Inside Seven
Current Issue: September 2014
A segment of the highway, 36 miles north of Ojai, closed for slip-out repairs

by  Maria Raptis
Issue Date: 10/2006

Road Re-opens After Emergency Repairs

Although portions of State Route 33, north of Ojai in Ventura County, had lost solid ground which resulted in two slip-outs during July and August, Caltrans’ West Region Maintenance and Construction have kept their feet firmly planted on the ground while working to prevent the road from giving Caltrans “the slip” again.  

A 20-mile section, between Lockwood Valley Road and Highway 166 in New Cuyama, had been under repair in both directions from the first slip-out in April. The impact of the 2005 winter storms caused the hillside under the road to give way.  A slip-out occurs when the material beneath the roadway erodes, especially one built on the side of a hill or mountain -- making the roadway unsafe and impassable.

“The mountainous terrain is rugged and has a history of washouts and landslides. History repeated itself early this spring when a portion of the roadway fell victim to a slope failure near the Cuyama River,” said Joseph S. Tehrani, Senior Transportation Engineer, Construction.

To expedite the repair, Caltrans Construction Office #2 in Thousand Oaks moved quickly to obtain the required environmental permits while Maintenance worked to secure an emergency, then entered into an emergency contract with Summer Construction to complete the repairs.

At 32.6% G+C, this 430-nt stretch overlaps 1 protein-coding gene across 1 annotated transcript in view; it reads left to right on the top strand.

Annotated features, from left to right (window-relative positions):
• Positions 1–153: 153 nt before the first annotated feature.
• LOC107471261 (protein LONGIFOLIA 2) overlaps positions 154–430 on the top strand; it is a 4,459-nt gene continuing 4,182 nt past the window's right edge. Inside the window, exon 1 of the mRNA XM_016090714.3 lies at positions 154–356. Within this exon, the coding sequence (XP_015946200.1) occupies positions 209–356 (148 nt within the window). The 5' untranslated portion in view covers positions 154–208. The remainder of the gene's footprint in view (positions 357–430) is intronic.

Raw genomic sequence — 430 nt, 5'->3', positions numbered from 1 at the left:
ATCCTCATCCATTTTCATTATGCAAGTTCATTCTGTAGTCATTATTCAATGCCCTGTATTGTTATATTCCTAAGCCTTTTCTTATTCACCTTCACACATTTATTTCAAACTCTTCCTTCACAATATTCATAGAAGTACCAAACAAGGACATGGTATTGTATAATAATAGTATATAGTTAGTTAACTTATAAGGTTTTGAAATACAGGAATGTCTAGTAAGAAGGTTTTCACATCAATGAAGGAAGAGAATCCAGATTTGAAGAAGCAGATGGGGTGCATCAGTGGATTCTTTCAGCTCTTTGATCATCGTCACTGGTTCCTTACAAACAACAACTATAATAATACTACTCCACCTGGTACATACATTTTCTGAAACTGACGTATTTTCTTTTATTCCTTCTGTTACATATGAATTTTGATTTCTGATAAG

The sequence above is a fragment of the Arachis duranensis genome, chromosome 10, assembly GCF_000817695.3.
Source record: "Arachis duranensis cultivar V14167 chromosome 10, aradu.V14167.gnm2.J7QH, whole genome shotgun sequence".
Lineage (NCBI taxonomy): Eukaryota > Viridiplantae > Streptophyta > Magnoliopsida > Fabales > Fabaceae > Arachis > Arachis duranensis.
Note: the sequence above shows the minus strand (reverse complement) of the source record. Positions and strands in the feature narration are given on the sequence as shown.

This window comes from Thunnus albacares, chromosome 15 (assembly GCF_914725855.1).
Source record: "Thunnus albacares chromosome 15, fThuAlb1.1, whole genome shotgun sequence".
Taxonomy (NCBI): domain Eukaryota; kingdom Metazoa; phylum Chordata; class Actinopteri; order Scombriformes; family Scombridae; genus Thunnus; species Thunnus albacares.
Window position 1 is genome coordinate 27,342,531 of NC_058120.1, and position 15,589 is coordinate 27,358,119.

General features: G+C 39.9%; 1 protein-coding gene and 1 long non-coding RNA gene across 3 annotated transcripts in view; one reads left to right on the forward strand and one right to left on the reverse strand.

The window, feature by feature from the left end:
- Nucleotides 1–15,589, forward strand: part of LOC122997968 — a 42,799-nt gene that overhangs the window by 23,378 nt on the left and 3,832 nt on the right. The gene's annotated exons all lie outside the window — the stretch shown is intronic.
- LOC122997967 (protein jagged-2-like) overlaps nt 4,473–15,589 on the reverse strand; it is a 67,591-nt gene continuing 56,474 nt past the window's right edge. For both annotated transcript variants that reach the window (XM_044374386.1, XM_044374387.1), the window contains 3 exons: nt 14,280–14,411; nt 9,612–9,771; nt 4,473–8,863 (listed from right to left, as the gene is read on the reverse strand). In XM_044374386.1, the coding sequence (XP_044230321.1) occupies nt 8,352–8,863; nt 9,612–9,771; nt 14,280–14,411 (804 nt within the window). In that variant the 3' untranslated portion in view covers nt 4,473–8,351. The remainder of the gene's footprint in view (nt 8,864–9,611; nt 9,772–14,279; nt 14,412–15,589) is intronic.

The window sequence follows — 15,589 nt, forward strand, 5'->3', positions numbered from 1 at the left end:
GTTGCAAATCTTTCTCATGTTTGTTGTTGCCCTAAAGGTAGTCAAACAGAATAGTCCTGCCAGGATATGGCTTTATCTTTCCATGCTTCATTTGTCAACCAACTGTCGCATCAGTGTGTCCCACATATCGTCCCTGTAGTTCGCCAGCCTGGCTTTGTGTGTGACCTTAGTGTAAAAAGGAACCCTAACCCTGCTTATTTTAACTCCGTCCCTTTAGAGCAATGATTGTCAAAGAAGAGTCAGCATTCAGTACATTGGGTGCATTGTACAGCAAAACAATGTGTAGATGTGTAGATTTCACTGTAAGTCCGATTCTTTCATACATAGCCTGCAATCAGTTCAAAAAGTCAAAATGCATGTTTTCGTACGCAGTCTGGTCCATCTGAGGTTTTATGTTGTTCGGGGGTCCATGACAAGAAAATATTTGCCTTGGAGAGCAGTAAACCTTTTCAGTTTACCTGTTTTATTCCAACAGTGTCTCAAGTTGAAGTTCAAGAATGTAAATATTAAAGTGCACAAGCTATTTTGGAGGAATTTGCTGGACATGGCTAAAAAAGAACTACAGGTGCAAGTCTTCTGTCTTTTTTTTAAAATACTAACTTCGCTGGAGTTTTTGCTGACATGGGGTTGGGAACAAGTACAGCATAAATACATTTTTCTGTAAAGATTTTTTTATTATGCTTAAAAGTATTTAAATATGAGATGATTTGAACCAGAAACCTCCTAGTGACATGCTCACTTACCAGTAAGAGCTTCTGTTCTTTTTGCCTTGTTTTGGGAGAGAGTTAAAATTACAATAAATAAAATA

“Shortly after repair work on the initial slip-out began, another portion of the slope collapsed, causing closure of the northbound lane which shifted traffic to the shoulder,” said Tehrani.  “With increased heavy truck traffic and the movement of construction equipment, another portion of the road gave way, resulting in a complete road closure.”

When Highway 33 is closed, motorists must use Highways 101, 126 and Interstate 5 in and out of the Ojai Valley, which could amount to two extra hours of drive time.

Before construction was completed, the school year started.  The local children got to school with the quick action taken by the Cuyama School District and Caltrans Public Affairs Office.  Speaking of Resident Engineer Mike Dorri, Tehrani says, “Mike and his staff did everything possible to get Route 33 re-opened while a temporary relay of school buses met the children where they safely crossed the highway.” 

On September 14, Caltrans re-opened Route 33, although the road may briefly close again for additional repair work, according to Tehrani.

“The crews devoted many long hours working to ensure that repairs were completed as soon as possible.  Ventura Maintenance, the GeoTechnical staff, the Ventura Area Surveying personnel and Summer Construction, coalesced as a very effective team that proved invaluable in re-opening the road in as short a time frame as possible,” said Tehrani.

Highway 33 begins in the small town of Ojai in Ventura County and continues north through the Los Padres National Forest, terminating at Route 166 in Maricopa.  Primarily farmland, the local economy is supported by farming and sand and gravel plants.  Residents and commercial vehicles depend on Highway 33 resulting in moderate year-round traffic. Tourists enjoy its recreational attractions and scenic mountains. Wearing Caltrans hardhats, local students were safely escorted through the work zone.  This alleviated long detoured commutes by parents and school buses.  On September 14, Caltrans re-opened the damaged  segment of Highway 33 that underwent emergency repair work.